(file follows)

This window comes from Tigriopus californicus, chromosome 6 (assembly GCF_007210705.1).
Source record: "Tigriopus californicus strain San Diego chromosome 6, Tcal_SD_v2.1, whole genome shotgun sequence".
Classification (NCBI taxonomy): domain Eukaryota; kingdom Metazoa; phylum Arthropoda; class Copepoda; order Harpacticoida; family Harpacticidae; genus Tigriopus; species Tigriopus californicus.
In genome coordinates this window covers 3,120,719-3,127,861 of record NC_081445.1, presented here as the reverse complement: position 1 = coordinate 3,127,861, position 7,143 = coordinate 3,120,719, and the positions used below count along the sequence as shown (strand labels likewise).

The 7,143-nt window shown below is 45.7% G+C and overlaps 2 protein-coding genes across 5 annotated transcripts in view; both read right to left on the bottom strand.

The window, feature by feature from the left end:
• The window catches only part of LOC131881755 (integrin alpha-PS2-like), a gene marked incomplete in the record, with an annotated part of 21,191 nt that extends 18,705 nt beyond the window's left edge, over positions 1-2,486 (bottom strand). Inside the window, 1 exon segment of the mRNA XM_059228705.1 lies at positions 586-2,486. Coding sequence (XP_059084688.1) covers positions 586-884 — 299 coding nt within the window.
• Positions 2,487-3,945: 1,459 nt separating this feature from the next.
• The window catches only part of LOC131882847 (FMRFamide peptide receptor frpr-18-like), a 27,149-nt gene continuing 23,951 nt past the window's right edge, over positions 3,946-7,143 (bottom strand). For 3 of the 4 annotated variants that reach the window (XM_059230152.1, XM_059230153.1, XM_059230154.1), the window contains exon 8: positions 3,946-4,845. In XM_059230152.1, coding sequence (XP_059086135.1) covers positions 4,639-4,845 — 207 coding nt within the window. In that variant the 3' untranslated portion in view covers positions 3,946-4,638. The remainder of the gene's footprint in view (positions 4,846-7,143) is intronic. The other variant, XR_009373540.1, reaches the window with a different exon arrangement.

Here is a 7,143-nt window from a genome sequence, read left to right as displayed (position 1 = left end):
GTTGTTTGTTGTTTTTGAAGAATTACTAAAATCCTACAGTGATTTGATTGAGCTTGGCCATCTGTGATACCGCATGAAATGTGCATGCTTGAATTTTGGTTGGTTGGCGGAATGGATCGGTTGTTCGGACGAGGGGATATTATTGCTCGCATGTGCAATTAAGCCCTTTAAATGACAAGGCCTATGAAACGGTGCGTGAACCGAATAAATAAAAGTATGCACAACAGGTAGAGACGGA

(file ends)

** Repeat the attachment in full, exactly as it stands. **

This window comes from Tigriopus californicus, chromosome 6 (assembly GCF_007210705.1).
Source record: "Tigriopus californicus strain San Diego chromosome 6, Tcal_SD_v2.1, whole genome shotgun sequence".
Classification (NCBI taxonomy): domain Eukaryota; kingdom Metazoa; phylum Arthropoda; class Copepoda; order Harpacticoida; family Harpacticidae; genus Tigriopus; species Tigriopus californicus.
In genome coordinates this window covers 3,120,719-3,127,861 of record NC_081445.1, presented here as the reverse complement: position 1 = coordinate 3,127,861, position 7,143 = coordinate 3,120,719, and the positions used below count along the sequence as shown (strand labels likewise).

The 7,143-nt window shown below is 45.7% G+C and overlaps 2 protein-coding genes across 5 annotated transcripts in view; both read right to left on the bottom strand.

The window, feature by feature from the left end:
• The window catches only part of LOC131881755 (integrin alpha-PS2-like), a gene marked incomplete in the record, with an annotated part of 21,191 nt that extends 18,705 nt beyond the window's left edge, over positions 1-2,486 (bottom strand). Inside the window, 1 exon segment of the mRNA XM_059228705.1 lies at positions 586-2,486. Coding sequence (XP_059084688.1) covers positions 586-884 — 299 coding nt within the window.
• Positions 2,487-3,945: 1,459 nt separating this feature from the next.
• The window catches only part of LOC131882847 (FMRFamide peptide receptor frpr-18-like), a 27,149-nt gene continuing 23,951 nt past the window's right edge, over positions 3,946-7,143 (bottom strand). For 3 of the 4 annotated variants that reach the window (XM_059230152.1, XM_059230153.1, XM_059230154.1), the window contains exon 8: positions 3,946-4,845. In XM_059230152.1, coding sequence (XP_059086135.1) covers positions 4,639-4,845 — 207 coding nt within the window. In that variant the 3' untranslated portion in view covers positions 3,946-4,638. The remainder of the gene's footprint in view (positions 4,846-7,143) is intronic. The other variant, XR_009373540.1, reaches the window with a different exon arrangement.

Here is a 7,143-nt window from a genome sequence, read left to right as displayed (position 1 = left end):
GTTGTTTGTTGTTTTTGAAGAATTACTAAAATCCTACAGTGATTTGATTGAGCTTGGCCATCTGTGATACCGCATGAAATGTGCATGCTTGAATTTTGGTTGGTTGGCGGAATGGATCGGTTGTTCGGACGAGGGGATATTATTGCTCGCATGTGCAATTAAGCCCTTTAAATGACAAGGCCTATGAAACGGTGCGTGAACCGAATAAATAAAAGTATGCACAACAGGTAGAGACGGA